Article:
The So-Called “Perfect Student”

Lauren Mazon
Published on
March 30, 2023

Like me, you may be an avid perfectionist, or a “perfect student”, which is a standard that one would strive for and give their everything to meet. But in reality, that standard is unrealistic- possibly even impossible. Whether or not you have envisioned yourself as being the “perfect student”, it is a standard that is a shining star in the eyes of parents, teachers, and even employers. And with this “perfect student” standard, the already anxiety-ridden school days can be filled with even more pressure as you, a student, attempts to reach or maintain this idea of what is thought to be a “perfect student”. There simply is no such thing.

With the “perfect student" idea, the thought that one cannot make any mistakes slips into the minds of students who are just trying their best to succeed. Jena Ball, writer for Ed Week (2016), states that: “We see this definition of perfection played out in our industrialized classrooms, where all students are expected to learn the same things, in the same way, on the same schedule.” This extremely competitive environment enforces the sense that every student needs to be better than each other, and that superiority is merely based on a standardized test. In a classroom setting, a student (with such standards around them) may start to develop a mindset in which they blame themselves for not getting a higher score or for not understanding a subject as fast, which depletes students at a fairly young age- setting them up for failure. 

As one’s academic career progresses, the environment only gets more competitive. But, since school diminishes a student’s individual thinking and creativity, they become less creative, and, in most cases, less motivated. After growing up in that controlling environment, failure seems like the worst outcome for a student; therefore, a student may shut down and avoid risking any kind of circumstance where they have to collaborate with others or express themselves (Ball, 2016). And eventually, as a young teen who has spent so many years pushing failure towards a dark corner, they are bound to face defeat in their adulthood to a severe degree.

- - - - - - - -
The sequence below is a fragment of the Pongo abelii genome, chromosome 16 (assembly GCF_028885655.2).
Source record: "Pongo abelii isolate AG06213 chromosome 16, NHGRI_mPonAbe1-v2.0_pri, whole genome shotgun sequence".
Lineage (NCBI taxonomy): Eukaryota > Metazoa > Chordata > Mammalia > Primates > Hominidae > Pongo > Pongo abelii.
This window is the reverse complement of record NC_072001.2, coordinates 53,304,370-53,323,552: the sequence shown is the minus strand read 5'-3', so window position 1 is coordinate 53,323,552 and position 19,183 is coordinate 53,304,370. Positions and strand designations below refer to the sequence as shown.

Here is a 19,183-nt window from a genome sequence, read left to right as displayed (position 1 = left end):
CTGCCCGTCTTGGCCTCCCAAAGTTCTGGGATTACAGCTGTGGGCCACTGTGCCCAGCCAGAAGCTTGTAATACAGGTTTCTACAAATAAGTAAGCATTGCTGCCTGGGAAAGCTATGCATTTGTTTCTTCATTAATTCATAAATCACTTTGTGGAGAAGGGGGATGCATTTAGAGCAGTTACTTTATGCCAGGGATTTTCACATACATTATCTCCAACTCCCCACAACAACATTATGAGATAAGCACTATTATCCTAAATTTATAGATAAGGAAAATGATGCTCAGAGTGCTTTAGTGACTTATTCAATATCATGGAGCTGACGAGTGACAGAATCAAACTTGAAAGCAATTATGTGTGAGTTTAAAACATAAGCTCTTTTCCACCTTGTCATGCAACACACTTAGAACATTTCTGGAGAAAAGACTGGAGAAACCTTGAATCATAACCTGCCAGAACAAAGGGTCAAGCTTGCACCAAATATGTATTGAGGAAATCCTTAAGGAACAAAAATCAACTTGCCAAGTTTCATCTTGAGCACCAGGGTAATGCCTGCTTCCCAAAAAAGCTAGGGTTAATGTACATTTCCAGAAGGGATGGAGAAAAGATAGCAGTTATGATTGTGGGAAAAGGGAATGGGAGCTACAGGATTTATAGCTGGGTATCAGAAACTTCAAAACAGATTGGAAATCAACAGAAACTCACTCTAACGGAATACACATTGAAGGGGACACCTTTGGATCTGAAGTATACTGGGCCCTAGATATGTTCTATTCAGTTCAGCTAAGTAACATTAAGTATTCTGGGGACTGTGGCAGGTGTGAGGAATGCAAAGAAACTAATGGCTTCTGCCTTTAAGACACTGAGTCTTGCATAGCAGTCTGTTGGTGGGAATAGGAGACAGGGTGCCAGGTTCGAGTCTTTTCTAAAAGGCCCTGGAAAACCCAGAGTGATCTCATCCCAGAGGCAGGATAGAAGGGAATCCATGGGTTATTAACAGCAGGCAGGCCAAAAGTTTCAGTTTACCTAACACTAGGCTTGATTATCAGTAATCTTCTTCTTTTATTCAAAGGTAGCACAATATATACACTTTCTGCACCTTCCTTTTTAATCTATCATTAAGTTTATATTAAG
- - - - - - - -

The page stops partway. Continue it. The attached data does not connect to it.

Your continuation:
While the concept of a “perfect student” may have a negative connotation, shaping oneself to become a good student is an easier achievement and all-around beneficial. While nobody is truly perfect, being a good student who participates and accepts inevitable failures will allow students to develop into an adult who can effectively work alone and with others in order to achieve. Derrick Meader, writer for Thought Co. (2019), lists a few qualities that every great student exemplifies. He states that good students are those who are willing to ask questions when no one else will, which allows their knowledge to expand. Meader lists other qualities in good students, such as diligence, involvement, leadership, and motivation. Being a student is a difficult job, so expanding your mindset to include some of these qualities may improve your academic success in the long run. 

Overall, school is a long and grueling process that can be very harsh and stressful on an adolescent mind. So as you, a student, take that path toward adulthood, be mindful of the challenges you may face and the standards that feel extremely important to achieve, because in reality, those standards do not truly define you as a student. You should strive to be the kind of student who is willing to fail and better yourself from those mistakes. Trying to be “perfect” only makes everything about school and growing up much more stressful. So take things as they are and improve when necessary. Just remember, every person has a fault to them- even if they are at the top of their class. 


Ball, J. (2016, September 22). Why Do Students Think They Have to Be Perfect? (Opinion). Education Week. Retrieved February 27, 2023, from

Meador, D. (2019, August 6). 10 Characteristics That Make the Perfect Student. ThoughtCo. Retrieved March 1, 2023, from

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